Why the so-called “Sinner’s Prayer” is BS

Now I could have been a bit more explicit, but would rather not alienate…..so will leave it at that.  For those not in the know, the “Sinner’s Prayer” is given to people usually in the context of a meeting when a response is called from a message outlining the need to be saved from one’s sins and commit one’s life to Jesus.  It goes a little something like this:

“Dear Lord, I confess that I am a sinner and in need of your grace.  I repent of my sins and turn to you for salvation.  I ask that you would take me and make me yours.  In Jesus’ name Amen.”

Of course the wording differs depending upon the person leading the prayer.  Now this is the very first problem with this prayer, it’s actually not in the Bible!  For a people so dedicated to the Book, it’s strange to think that a foreign prayer would then be created that is almost a cut-and-paste from several different areas of the scriptures, don’t you think?

So why am I going on about this now?  I was thinking yesterday about how I came to be a follower of Jesus.  Back in the early 90’s I attended a youth meeting at the request of a friend.  A very strange event at the time, looking around and seeing all these people singing along to the band.  Soon later it went from being odd to absolutely captivating as a grey-haired minister shared with the audience about the love of God towards broken people – and I could certainly relate, being a victim of mass bullying at high school.  I was drawn to respond, almost moving magnetically towards the stage and following the crowd in raising my arms in the air.

The minister then spoke in a rather foreign language asking who wanted to be born again.  I didn’t respond to that since I didn’t have a clue what he was on about.  Yet I knew that I had already had an experience of God.  There was a buzz about me that did not quickly go away.  The following night I attended church, and was asked if I would like to pray the “sinner’s prayer”.  I did, and it made no sense to me.  There were no sparks, not a difference in my experience.  I had already had a touch of grace; nothing else needed to be added.

Eventually I came to learn what the prayer was all about.  Did I ever get comfortable with it?  Never!  And I’m glad to say that now I completely reject it.  There are only two requirements that are given repeatedly in the New Testament for those seeking to be followers of Jesus.

The first is repent and believe.  Repentance is all about life orientation, turning from a life of self-satisfaction to one of service – to God and other people.  Belief is really a simple heart act of trust in God.  These things I did in my initial response at the youth concert.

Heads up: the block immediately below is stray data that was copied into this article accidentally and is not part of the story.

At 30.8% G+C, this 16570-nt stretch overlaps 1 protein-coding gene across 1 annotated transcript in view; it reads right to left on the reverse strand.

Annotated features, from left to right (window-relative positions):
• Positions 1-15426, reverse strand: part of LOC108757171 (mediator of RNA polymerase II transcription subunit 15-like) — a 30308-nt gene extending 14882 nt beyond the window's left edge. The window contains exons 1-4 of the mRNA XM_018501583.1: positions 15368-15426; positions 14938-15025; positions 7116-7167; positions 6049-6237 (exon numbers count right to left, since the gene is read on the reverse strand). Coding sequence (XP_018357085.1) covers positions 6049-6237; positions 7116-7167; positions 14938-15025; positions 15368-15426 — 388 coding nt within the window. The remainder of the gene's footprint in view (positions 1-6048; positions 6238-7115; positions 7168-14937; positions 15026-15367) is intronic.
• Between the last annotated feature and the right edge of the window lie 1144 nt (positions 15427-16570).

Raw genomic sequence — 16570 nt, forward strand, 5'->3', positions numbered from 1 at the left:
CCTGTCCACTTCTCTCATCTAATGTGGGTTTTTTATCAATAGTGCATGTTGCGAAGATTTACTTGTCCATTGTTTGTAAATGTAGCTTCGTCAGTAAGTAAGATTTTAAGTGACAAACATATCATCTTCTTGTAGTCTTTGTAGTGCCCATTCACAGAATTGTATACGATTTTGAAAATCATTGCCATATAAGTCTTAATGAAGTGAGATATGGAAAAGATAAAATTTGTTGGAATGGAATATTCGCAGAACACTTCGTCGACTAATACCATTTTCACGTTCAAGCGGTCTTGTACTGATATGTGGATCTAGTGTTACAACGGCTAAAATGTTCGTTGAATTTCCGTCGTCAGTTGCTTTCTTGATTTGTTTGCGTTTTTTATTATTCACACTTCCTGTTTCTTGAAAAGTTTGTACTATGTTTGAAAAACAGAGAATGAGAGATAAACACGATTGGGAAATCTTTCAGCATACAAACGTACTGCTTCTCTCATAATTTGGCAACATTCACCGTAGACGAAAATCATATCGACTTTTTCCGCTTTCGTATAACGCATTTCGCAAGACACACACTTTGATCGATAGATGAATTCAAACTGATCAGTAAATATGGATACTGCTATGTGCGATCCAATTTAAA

The second requirement is baptism.  This is borne out of what is known as the Great Commission in the Bible, where Jesus tells his disciples to ‘make disciples of every nation, baptizing them in the name of the Father and of the Son and of the Holy Spirit, and teaching them to obey everything that I have commanded you.’  Disciples are simply followers of Jesus.  And in the book of Acts the ritual of baptism occurs again and again after belief.

The ‘sinner’s prayer’ is a widespread phenomenon in Christian culture that is commonly offered as a ticket to heaven.  Usually there’s fear and guilt involved by means of scaring people from the impending doom of hell.  And this is complete and utter bullshit, I have to say.  How Christian faith works, and what will happen in the afterlife, are still a big mystery to me.  What is true is that God became real to me at that moment many years ago.  And since then I know that the Bible confirms the experience and offers a corrective on how to both be a follower of Jesus and continue on that path.  It’s been an amazing journey, and there’s still so much more road ahead.


A Peculiar People

Male.  Highly Sensitive.  Introverted.  Short.  Skinny.  Fair.  Peculiar.

A certain recipe for exclusion.

Of course, genetics are only half the story; the other half goes to the particular play or narrative that unfolds in the incubator of childhood, in the unique environment of influences that shape our attitudes and behaviour for a lifetime.  In other words, nature vs. nurture.

Without an understanding of the influence of the former, which is arguably the primary driver of life, I found myself at the mercy of the latter.  Traumatic experiences and parental emotional imbalances led to an environment less than ideal for an infant highly sensitive person.  Growing up, teasing was the norm.  I recall a time in the distant past when all the children accepted one another despite differences; then, as we matured and grew to know ourselves uniquely in our sexuality and personality, we divided into popular and unpopular.